How to Keep Learning

Now that you have a fundamental understanding of Python’s “continue” statement and its practical applications, you undoubtedly feel eager to expand your coding knowledge. The journey towards mastering Python programming, game development, and AI is an exciting one and we’re here to guide you every step of the way.

A fantastic next step in your learning journey could be our comprehensive Python Mini-Degree program. Packed with interactive lessons, quizzes, and live coding exercises, this unique learning trail is designed to infuse you with a deep understanding of Python, its versatility, and its practical applications.

Our Python Mini-Degree offers a curriculum that covers everything from coding basics, algorithms, object-oriented programming, to game development, and even app development. It’s the ultimate program to take your Python skills from novice to seasoned professional.

  • Learn Python from scratch and understand its simplicity and flexibility.
  • Delve into complex topics such as algorithms and object-oriented programming.
  • Try your hand at game development and app creation.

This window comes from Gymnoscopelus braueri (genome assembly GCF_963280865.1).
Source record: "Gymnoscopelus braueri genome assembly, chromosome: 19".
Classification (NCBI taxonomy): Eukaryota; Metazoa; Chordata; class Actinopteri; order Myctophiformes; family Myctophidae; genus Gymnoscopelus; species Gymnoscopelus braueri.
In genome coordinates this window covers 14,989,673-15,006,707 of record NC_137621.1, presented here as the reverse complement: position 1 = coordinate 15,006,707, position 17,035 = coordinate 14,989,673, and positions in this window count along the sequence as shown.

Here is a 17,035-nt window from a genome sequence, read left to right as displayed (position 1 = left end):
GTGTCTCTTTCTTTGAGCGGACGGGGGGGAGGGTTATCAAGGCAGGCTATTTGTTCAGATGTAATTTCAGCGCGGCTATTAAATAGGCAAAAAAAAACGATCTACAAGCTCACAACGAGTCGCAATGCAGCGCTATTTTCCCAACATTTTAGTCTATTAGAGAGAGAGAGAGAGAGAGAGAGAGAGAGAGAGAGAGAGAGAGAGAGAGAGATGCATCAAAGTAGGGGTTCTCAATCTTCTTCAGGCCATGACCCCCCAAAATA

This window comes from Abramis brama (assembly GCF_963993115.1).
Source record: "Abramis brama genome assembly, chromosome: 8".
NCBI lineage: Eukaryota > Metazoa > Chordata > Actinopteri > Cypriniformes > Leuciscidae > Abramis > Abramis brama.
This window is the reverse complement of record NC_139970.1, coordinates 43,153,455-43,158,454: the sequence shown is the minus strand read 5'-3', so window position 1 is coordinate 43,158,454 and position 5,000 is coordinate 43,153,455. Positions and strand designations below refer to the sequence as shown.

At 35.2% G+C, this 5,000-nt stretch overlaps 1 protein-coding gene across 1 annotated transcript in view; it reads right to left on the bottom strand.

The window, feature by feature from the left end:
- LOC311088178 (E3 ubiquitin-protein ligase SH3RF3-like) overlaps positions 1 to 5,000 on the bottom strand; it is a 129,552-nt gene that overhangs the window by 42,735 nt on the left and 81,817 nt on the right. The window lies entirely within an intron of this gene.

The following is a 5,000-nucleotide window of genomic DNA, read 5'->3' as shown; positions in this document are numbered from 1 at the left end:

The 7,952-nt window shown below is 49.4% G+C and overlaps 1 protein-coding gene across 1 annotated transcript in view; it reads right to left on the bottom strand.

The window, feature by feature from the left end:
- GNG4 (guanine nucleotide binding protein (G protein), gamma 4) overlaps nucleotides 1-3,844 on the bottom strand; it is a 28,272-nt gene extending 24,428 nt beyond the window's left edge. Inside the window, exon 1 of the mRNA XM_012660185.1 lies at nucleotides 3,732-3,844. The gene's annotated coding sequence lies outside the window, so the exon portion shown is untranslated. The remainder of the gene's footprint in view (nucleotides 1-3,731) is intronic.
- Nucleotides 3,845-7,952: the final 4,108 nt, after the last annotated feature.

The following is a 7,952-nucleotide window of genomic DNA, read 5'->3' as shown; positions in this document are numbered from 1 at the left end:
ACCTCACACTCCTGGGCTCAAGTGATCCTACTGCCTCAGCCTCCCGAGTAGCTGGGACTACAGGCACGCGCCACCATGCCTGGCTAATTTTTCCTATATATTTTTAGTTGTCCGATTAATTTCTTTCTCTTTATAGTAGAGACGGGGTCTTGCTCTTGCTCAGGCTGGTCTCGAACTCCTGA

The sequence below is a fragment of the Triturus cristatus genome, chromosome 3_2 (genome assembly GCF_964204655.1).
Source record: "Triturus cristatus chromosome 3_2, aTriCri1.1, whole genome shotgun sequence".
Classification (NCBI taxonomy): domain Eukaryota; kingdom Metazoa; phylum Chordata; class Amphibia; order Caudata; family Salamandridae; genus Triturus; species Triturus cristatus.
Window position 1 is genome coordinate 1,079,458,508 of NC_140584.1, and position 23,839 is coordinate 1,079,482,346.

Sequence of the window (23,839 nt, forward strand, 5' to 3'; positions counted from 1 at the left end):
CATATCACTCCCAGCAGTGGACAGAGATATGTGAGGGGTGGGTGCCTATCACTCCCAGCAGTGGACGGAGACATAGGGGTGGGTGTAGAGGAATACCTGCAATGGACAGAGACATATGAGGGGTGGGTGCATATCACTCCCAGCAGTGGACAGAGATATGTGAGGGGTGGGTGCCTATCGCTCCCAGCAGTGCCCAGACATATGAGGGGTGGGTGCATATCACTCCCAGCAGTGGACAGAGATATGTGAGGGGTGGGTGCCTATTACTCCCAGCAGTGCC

• Design AI chatbots and explore the realm of artificial intelligence.

Upon completion, you will have built an impressive portfolio of Python projects, which you can showcase to potential employers or use as a springboard for your own entrepreneurial journey.

If you want to further diversify your Python skills or prefer a less structured approach to learning, consider exploring our suite of Python courses. We have a vast array of courses suitable for all proficiency levels, from fledgling coders to experienced developers.


The valuable Python ‘continue’ statement is a crucial tool in every developer’s arsenal. Through this tutorial, you have mastered using ‘continue’ in various Pythonic loops and control flow scenarios. With this extra control, you can write more efficient, adaptable, and cleaner code – a skill-set that holds immense worth in the dynamic tech-world.

Whether you’re looking to hone your game development skills, delve into the fascinating realm of AI, or create impactful applications, mastering Python is key. We invite you to explore our Python Mini-Degree for an interactive, comprehensive, and flexible learning experience. At Zenva, we’re committed to fueling your growth story and helping you shape a thriving career in tech. Let’s keep learning, coding, and innovating together!

Did you come across any errors in this tutorial? Please let us know by completing this form and we’ll look into it!

Python Blog Image

FINAL DAYS: Unlock coding courses in Unity, Godot, Unreal, Python and more.